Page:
The Australian forging industry can be divided into four main categories as follows:
1. Open die forging
2. Closed die forging of steel
3. Non-ferrous forging
4. Cold and warm forging
Open Die Forging.
This section of the industry may be classified as jobbing with quantities generally small varying from one off to perhaps 100 off. Tooling for producing open die work may consist of flat or shaped anvils and tubs supplemented by a variety of hand tools. Skill is required to produce a constant shape with reasonable dimensional accuracy such that the resultant forging will produce a satisfactory machined product without too much excess to be removed during the machining process.
The dimensional accuracy of open die work depends on the size of the part being made and it is difficult to lay down precise tolerances. This matter is best negotiated with the forge making the particular part.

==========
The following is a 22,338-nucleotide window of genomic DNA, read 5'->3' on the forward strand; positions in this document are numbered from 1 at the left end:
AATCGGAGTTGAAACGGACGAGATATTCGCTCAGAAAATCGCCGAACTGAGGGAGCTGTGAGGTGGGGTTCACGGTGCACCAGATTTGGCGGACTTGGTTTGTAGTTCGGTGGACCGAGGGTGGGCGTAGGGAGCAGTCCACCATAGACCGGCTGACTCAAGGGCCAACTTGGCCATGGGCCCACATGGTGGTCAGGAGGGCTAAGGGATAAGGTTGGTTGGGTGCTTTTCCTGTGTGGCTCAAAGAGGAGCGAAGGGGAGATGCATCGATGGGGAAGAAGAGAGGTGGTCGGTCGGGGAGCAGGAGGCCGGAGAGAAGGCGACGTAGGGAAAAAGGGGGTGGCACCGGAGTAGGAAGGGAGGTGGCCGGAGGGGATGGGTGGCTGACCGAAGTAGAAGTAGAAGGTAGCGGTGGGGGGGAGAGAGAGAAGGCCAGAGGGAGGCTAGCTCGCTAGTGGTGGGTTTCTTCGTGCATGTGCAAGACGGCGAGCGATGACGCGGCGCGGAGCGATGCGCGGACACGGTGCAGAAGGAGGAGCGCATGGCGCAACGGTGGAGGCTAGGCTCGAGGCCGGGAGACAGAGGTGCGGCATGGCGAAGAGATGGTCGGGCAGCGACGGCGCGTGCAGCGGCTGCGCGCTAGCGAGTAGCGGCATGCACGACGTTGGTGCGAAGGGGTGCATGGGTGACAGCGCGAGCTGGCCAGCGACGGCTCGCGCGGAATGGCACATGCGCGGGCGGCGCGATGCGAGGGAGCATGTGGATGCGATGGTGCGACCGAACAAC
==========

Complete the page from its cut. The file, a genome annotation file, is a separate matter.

Open Die Forging Equipment
The type of equipment used for open die forging in Australia varies from a 50 kilogram ‘C’ frame pneumatic hammer capable of producing forgings of approximately one to two kilograms in weight to a 5000 tonne forging press capable of forging large shafts weighing many tonnes.
Scope of the Australian Open Die Forging Industry
The majority of open die work consists of maintenance items for heavy machinery including large gear blanks. The industry does have a capability for forging non-ferrous metals, particularly aluminium alloys if required. Apart from forging presses and hammers the open die forging industry has a range of ancillary equipment such as bulldozers and ring rolling machines. The raw material used in the industry may vary from ingots to rolled rounds and billets.